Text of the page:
A patient at Auckland City Hospital was overheard requesting to be treated by a non-Asian doctor at its emergency department in the wake of the novel coronavirus outbreak.

A woman who heard the conversation said the incident happened on Tuesday morning as the patient was being admitted and that she was "utterly shocked".

"I'm not sure if I would describe this as blatant racism, but there's definitely a lot of total ignorance out there with regards to this virus," said the woman, who did not want to be named.

An Auckland District Health Board spokeswoman said it was not aware of the incident and that it wouldn't be appropriate to comment on hearsay.

Advertisement
Buses leaves Auckland Airport with evacuees from Wuhan on Tuesday evening. Photo / Dean Purcell.
Buses leaves Auckland Airport with evacuees from Wuhan on Tuesday evening. Photo / Dean Purcell.

However, she said the public can be assured that hospitals were well placed to manage coronavirus should they happen.

"The public can be assured that robust processes are in place in our hospital to care for any patients with coronavirus while protecting patients, staff, whanau and visitors."

Auckland and three other DHBs, Northland, Waitemata and Counties Manukau, have been monitoring the developing situation of coronavirus since December.

A spokeswoman for the DHBs said they were well placed to manage any cases that may be confirmed.

"Throughout the region we care for people with infectious diseases that spread in the same way as coronavirus each year. Our teams have well-established protocols for managing any cases of infectious disease caused by droplet or airborne spread."

The processes were tested last week when a patient with a suspected case of coronavirus was taken to Auckland City Hospital, which turned out to be negative.

"But it is expected there will be a confirmed case of this coronavirus somewhere in New Zealand before long," she said.

"This is a time where many people in our communities will be anxious and uncertain."

Advertisement
Travellers wearing protective masks wait in line for taxi after arriving at Hong Kong High Speed Rail Station. Photo / File.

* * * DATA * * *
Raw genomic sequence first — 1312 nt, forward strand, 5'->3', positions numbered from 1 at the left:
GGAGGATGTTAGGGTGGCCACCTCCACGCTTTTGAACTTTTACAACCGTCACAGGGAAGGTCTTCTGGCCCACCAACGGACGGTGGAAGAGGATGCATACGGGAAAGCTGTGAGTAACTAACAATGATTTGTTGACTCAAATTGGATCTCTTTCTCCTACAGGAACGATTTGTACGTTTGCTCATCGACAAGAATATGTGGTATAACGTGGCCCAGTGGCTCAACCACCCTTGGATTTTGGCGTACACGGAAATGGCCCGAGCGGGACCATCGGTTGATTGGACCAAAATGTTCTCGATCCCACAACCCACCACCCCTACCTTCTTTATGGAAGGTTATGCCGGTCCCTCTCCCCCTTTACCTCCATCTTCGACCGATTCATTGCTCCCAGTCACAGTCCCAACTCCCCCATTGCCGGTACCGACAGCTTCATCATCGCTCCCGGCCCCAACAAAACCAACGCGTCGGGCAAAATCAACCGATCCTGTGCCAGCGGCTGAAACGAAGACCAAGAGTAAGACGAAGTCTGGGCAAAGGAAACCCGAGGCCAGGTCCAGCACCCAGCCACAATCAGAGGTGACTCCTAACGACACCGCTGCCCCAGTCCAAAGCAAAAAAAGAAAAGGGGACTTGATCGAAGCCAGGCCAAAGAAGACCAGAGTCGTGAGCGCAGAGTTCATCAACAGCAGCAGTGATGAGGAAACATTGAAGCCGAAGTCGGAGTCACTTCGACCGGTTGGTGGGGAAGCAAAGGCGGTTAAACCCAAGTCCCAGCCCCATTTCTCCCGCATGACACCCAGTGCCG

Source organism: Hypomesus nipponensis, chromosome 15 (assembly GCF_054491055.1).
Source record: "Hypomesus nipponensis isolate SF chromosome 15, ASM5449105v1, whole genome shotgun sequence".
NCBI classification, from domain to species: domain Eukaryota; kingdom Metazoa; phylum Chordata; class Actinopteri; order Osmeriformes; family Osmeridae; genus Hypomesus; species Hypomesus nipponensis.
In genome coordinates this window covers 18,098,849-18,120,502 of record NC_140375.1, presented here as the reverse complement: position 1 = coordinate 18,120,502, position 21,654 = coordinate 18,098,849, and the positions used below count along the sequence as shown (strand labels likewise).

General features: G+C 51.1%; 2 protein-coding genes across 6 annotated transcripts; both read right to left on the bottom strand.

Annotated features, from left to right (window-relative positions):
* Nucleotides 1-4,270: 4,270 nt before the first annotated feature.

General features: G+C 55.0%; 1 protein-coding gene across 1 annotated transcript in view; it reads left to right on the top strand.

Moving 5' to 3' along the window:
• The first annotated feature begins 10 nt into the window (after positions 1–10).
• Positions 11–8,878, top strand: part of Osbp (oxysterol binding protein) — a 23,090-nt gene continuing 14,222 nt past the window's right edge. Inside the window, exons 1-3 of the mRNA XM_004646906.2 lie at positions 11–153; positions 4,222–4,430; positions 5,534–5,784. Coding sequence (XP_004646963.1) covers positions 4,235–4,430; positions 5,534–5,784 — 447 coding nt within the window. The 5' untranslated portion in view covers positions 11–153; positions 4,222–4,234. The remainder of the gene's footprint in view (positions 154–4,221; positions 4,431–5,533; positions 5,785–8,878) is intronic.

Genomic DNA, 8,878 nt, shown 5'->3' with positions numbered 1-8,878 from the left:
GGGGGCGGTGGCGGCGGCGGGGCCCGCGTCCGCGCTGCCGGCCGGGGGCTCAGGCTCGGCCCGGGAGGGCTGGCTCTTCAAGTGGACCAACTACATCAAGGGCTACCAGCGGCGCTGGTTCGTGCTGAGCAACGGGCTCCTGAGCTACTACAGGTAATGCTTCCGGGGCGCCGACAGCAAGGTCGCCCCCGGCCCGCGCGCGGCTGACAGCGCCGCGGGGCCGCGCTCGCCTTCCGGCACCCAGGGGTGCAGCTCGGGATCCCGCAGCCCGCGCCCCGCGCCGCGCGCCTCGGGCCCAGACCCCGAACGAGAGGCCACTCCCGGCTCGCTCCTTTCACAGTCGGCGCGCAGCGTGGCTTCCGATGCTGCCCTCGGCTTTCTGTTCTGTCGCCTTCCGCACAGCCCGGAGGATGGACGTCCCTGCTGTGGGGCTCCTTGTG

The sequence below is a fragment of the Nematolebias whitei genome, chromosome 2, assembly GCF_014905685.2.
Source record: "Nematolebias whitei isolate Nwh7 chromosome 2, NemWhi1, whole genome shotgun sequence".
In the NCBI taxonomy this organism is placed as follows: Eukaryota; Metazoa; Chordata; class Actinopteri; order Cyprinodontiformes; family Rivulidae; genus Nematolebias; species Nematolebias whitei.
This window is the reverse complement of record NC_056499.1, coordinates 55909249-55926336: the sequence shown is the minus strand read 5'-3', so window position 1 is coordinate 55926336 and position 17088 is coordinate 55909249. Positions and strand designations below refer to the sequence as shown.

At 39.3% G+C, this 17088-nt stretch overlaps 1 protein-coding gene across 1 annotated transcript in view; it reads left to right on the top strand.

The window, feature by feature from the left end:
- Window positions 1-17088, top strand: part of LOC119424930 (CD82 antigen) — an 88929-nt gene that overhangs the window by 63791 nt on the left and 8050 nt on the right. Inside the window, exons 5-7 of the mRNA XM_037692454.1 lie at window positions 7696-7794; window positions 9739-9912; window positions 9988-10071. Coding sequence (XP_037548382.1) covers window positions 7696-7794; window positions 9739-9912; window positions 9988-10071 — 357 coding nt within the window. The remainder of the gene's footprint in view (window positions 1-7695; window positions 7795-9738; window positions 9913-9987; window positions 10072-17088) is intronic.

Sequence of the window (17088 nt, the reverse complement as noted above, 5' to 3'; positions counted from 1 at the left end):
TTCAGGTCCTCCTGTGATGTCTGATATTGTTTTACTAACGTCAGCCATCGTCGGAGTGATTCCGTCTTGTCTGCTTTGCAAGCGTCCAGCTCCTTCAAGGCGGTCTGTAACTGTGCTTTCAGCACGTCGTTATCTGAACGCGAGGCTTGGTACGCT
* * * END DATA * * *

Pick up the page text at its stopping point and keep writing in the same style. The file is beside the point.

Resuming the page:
Travellers wearing protective masks wait in line for taxi after arriving at Hong Kong High Speed Rail Station. Photo / File.

A Northern Region Health Coordination Centre has been activated to support regional response, and was working closely with the Ministry of Health, Public Health, Primary Care, St John and the wider health social sector.

China consul-general in New Zealand Ruan Ping said hatred and ignorance were "more calamitous" then the virus.

"New Zealand people are proud of the nation's diversity of ethnicities and cultures. The Chinese community has become an integral and important part of the New Zealand family.

"Compared with the virus itself, ignorance, hatred and discrimination are even more calamitous and should not be tolerated in any part of the world."

Ruan said he hoped Chinese and New Zealand could stand together "in the spirit of solidarity and unison" in the fight against coronavirus.

Auckland Howick Ward councillor Paul Young, who also sits on the Counties Manukau DHB, said it was disappointing to see the rise of racism as a result of the virus.

Advertisement

"We are all trying our best to fight this virus regardless of race, so any form of racism is disappointing and has no place in this fight.

"From the briefings I have received from the DHBs, I am confident that New Zealand is well equipped and ready to handle any coronavirus cases."

Two deaths have been reported outside mainland China, in Hong Kong and the Philippines.

Singapore, Thailand and Malaysia have all reported new infections on Tuesday that are locally transmitted and not imported from China.

In China, cities are being shut down and millions have been ordered to stay indoors after nearly 500 have already died from the virus and 24,000 infected.